Muñoz appeals to the “self-evident” truths of the Declaration as proof that the founders rejected relativism, and thus that their views are distinct from those of Stephen A. Douglas and John Rawls. His is a valid response—to a different critique. In fact, Muñoz altogether avoids responding to the core of my argument, because to do so would force him to admit that there is no way to avoid the Lockean (and founding) sources of these pathologies. Better to respond with a valid critique to an argument that I did not make.
He notes that the founding principles offer an inviolable defense of all people’s rights to “Life, Liberty, and the Pursuit of Happiness.” I do not disagree: liberal theory is premised on the definition of persons as rights-bearing owners of their own selves. This assumption clearly rules out slavery, and the contradiction between principle and practice in our early history eventually led to a crisis of American liberalism and a decisive rejection of slavery. This assumption also suggests that liberalism can be at least a partial resource in the opposition to abortion, at least insofar as an unborn human can be admitted by liberals to be a rights-bearing person—a conclusion over which, inescapably, liberalism is conflicted.
Of course, liberalism is not the only way to arrive at a criticism of these practices. Biblical sources also provide justifications against slavery and abortion (though, admittedly, the Bible was used on both sides of the first question). Abraham Lincoln frequently appealed not only to the principles articulated in the Declaration, but to verses found in the Bible. As evidence of God’s disfavor toward slavery, Lincoln was fond of citing God’s punishment upon humankind for eating the fruit of the tree of knowledge of good and evil—“you shall earn your bread from the sweat of your own brow”—and pointing out that slavery was a sinful effort to avoid this basic fact of the human condition ordained by God.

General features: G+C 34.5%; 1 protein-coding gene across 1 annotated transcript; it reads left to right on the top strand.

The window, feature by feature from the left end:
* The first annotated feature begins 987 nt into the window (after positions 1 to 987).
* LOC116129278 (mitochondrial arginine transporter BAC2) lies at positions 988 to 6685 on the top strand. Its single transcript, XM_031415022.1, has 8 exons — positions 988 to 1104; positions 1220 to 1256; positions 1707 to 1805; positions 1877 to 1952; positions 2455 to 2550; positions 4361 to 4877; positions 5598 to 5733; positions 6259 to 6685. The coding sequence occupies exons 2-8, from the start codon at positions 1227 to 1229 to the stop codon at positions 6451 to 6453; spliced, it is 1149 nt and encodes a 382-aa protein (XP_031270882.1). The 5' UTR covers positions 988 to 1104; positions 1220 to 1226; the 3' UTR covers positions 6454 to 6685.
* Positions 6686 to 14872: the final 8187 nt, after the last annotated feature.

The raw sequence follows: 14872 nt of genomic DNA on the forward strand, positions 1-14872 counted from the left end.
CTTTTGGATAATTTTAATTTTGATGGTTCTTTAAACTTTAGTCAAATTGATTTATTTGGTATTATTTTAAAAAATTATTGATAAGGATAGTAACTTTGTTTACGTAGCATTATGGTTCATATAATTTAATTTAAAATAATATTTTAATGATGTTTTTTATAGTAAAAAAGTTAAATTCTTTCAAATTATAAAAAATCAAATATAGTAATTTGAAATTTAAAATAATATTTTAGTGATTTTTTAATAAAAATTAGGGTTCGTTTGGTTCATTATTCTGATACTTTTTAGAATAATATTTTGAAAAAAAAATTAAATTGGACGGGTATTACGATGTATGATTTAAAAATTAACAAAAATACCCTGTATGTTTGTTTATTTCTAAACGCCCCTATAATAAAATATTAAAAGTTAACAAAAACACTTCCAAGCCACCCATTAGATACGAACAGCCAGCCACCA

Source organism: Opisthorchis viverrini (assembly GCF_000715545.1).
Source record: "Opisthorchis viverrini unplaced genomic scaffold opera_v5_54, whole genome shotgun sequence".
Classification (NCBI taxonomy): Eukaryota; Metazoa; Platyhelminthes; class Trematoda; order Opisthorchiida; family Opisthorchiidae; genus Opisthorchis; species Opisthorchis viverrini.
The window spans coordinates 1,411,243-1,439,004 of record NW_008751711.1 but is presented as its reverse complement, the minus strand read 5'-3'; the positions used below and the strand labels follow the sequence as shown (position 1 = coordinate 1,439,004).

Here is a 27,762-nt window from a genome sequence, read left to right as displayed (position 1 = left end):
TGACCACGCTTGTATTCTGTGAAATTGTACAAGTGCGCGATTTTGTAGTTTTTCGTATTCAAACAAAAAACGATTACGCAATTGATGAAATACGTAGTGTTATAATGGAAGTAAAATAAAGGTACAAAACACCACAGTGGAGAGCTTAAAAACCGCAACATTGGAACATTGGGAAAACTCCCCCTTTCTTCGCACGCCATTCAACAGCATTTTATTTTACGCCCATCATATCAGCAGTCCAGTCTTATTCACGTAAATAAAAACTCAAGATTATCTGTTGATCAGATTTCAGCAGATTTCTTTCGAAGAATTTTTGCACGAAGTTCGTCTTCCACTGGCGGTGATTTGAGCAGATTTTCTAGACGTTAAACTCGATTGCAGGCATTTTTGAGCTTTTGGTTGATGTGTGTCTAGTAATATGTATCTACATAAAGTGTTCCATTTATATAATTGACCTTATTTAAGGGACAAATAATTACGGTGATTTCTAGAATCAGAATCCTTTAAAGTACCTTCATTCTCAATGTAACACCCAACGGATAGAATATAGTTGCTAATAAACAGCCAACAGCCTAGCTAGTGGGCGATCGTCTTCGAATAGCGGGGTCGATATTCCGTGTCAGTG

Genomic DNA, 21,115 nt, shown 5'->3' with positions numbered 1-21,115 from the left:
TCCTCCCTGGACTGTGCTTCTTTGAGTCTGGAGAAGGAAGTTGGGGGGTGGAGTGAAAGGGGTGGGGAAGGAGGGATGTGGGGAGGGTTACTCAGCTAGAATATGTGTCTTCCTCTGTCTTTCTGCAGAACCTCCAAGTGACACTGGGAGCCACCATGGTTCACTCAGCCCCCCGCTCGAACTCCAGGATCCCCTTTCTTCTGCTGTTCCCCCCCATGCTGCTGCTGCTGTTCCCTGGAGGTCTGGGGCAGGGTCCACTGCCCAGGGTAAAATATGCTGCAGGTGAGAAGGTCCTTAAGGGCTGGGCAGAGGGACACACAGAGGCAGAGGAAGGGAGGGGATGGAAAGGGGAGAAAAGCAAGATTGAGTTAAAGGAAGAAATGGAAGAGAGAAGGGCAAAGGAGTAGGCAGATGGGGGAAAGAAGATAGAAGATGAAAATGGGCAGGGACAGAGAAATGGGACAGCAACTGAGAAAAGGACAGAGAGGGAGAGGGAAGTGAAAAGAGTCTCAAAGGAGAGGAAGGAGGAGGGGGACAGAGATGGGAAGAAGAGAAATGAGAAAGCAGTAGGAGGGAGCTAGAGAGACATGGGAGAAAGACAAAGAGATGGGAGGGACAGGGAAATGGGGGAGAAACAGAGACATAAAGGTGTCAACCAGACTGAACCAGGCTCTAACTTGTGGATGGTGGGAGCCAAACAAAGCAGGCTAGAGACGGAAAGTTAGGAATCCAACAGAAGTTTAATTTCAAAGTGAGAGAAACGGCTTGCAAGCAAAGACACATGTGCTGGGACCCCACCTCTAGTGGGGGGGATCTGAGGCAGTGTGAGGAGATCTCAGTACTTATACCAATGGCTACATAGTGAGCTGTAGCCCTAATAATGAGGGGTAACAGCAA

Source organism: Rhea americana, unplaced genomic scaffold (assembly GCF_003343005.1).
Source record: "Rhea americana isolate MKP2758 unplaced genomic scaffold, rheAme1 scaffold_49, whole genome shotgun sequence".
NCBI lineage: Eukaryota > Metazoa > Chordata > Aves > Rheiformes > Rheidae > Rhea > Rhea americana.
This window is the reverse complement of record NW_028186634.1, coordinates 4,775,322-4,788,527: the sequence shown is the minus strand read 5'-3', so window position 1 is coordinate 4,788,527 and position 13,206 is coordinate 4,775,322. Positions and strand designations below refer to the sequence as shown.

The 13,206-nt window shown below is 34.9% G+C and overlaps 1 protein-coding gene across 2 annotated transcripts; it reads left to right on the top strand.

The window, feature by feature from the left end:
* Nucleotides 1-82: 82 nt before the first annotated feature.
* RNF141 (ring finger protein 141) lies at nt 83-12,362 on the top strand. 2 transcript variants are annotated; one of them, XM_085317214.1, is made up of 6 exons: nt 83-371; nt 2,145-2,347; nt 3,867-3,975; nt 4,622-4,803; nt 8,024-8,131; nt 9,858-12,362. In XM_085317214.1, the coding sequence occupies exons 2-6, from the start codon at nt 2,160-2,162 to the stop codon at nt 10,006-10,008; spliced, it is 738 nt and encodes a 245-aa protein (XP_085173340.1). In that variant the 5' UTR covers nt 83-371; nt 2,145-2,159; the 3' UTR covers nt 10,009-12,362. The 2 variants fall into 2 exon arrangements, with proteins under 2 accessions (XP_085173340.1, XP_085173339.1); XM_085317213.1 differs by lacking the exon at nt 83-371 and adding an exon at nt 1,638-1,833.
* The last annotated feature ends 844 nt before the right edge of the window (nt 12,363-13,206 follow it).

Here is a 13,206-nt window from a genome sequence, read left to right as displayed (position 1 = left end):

Lincoln often portrayed slavery as a form of sinful temptation toward self-aggrandizement, or the sin of superbia, and noted that the Bible consistently taught otherwise. He saw our tendencies to act selfishly and to satisfy our base appetites as the deepest sources of the practice of slavery. His assertions can also be extended today to the choice to abort a child when the arrival of a baby would disrupt or inconvenience our personal life plan, when self-serving choices trump our willingness to recognize the inviolable dignity of another human.
The sources of an admonition to act otherwise lie not merely in liberal theory, but in a pre-liberal Biblical tradition. Muñoz points only to the liberal tradition as an argument against slavery and abortion, neglecting the likelihood that it was Lincoln’s appeal to the Bible that had at least as widespread an appeal among the American public at that time, and that the movement against slavery was not, in the main, animated by appeal to liberal principles, but had its greatest impetus and inspiration in the churches—much as is the case with opposition to abortion today. His is a Whiggish story that neglects America’s longstanding inspiration from pre-liberal sources (ones that do not begin, and in fact reject, the notion of humanity as radically individuated, autonomous self-owners), and instead paints us as being consistently and exclusively inspired by liberal principles.